Two men sentenced to prison after stealing 20 pieces of farm machinery

The theft of agricultural machinery has a detrimental impact on the farming community
The theft of agricultural machinery has a detrimental impact on the farming community

Two men who were found with 20 pieces of stolen farm machinery have been sentenced to prison amid growing concern over thefts in rural areas.

Harry Hollowell, 25 and Vincent Bruce, 23, appeared at Bristol Crown Court just before Christmas Day after pleading guilty to conspiracy to handle stolen goods.

In October 2020, Somerset Police's Operation Remedy team – who specialise in dealing with rural burglaries – carried a stolen goods search warrant at a farm near Sparkford.

They discovered and seized 20 stolen machines, with further machines since recovered throughout the investigation.

The court heard that Hollowell and Bruce had been purchasing agricultural machinery stolen from farm burglaries in the Sedgemoor area of West Somerset throughout 2020.

They also bought and sold stolen plant machinery which had been taken from building sites in the Cardiff area in 2020.

All of which caused significant financial losses to many farmers, landowners and small businesses, Bristol Crown Court heard.

Hollowell was sentenced to three years and 2 months imprisonment and Bruce for one year and four months. Bruce had his sentence suspended for two years.

In sentencing, the judge said Hollowell had "played the leading role in a professional and sophisticated enterprise’ and he had profited from the loss and stress of people who were ‘almost like neighbours".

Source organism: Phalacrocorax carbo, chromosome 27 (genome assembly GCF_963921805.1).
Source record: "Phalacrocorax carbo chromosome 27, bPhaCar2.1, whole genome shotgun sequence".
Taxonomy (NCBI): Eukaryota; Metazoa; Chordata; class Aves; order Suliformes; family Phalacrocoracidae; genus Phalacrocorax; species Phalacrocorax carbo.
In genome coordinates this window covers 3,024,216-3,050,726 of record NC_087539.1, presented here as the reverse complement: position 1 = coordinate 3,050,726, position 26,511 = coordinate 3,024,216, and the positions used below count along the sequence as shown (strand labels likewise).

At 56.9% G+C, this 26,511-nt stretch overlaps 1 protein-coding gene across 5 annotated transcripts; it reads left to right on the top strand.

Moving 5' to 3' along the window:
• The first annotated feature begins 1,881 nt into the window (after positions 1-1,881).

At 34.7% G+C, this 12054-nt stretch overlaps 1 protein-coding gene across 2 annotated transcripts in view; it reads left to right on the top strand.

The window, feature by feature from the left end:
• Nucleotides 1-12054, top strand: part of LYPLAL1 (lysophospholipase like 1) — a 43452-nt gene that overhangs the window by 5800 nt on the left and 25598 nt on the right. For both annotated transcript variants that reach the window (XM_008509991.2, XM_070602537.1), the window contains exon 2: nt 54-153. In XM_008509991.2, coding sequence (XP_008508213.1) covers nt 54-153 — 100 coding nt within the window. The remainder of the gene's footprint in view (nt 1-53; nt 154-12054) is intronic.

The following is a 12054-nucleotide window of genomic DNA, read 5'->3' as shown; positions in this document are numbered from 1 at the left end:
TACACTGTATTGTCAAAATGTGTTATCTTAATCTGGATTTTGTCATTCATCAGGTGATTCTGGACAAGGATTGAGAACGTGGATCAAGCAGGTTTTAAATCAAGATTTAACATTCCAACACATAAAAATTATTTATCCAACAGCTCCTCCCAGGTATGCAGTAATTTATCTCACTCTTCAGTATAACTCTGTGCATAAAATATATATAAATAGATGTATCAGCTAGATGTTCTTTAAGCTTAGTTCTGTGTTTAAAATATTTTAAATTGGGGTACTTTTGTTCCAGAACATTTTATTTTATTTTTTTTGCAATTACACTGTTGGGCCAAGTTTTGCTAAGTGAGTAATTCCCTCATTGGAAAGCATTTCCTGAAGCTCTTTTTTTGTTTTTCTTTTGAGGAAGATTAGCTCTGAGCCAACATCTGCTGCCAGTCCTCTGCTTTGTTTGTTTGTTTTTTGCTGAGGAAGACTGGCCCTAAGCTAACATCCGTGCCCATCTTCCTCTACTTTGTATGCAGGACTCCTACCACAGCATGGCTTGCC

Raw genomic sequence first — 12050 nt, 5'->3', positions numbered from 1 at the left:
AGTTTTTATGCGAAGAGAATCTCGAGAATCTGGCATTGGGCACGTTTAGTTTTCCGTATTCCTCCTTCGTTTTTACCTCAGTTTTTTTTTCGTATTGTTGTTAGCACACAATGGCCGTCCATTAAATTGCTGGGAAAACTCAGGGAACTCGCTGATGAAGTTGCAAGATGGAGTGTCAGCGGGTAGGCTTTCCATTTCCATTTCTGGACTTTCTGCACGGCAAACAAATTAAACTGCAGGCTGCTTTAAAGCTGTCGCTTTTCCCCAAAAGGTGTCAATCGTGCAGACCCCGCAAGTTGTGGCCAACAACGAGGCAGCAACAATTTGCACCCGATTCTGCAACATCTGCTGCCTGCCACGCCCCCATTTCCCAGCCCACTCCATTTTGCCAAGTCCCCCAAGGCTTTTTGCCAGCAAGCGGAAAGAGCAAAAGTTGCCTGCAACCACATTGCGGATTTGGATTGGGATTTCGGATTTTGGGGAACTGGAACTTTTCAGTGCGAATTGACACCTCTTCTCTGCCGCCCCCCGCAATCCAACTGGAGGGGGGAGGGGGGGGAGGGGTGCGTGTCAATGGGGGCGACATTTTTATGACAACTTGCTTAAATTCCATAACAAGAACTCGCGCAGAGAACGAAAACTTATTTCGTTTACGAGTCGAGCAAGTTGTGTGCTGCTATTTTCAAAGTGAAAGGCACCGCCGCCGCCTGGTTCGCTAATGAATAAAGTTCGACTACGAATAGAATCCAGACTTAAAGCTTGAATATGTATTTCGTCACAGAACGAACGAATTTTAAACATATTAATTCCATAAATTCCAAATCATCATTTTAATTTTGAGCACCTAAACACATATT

A third man, Piotr Szor, 43, was also sentenced at the same time as Hollowell and Bruce after pleading guilty to conspiracy to handle stolen goods for an unrelated incident.

The court heard how in October 2020, a tractor and telehandler worth around £80,000 were stolen from a farm burglary in East Somerset.

Szor had organised for the machinery to be loaded onto a lorry bound for Poland. However, officers intercepted the lorry, recovered the machinery, and arrested him for his involvement.

Szor was sentenced to one year imprisonment, suspended for two years.

Speaking following the sentence, Det Supt James Raphael said: “The needless acts of Hollowell, Bruce and Szor has cost the victims hundreds of thousands of pounds in both materials and time.

“We are dedicated to supporting our rural communities and this case is a great example of the work carried out by our Operation Remedy and Rural Affairs Unit, working in collaboration with our vehicle examiners.

“We hope it is reassuring to people in the rural community that action is being taken against criminals who steal the livelihoods of others.”

Figures show that the cost of rural theft in the UK shot up by nearly a quarter last year as highly organised gangs of criminals continued to plague the countryside.

The UK cost of GPS theft increased by 15% to £1.8m in 2022, while quad and ATV theft cost £3 million, a 34% rise on the previous year.

The NFU said the huge increase in criminal activity was significantly impacting farm businesses.

The union's vice president, David Exwood said: “Over the past 18 months highly organised gangs of criminals have continued to plague the British countryside.

“The huge increase we’ve seen in criminal activity is significantly impacting farm businesses and farming families both financially and emotionally, with many rural communities left feeling vulnerable and intimidated."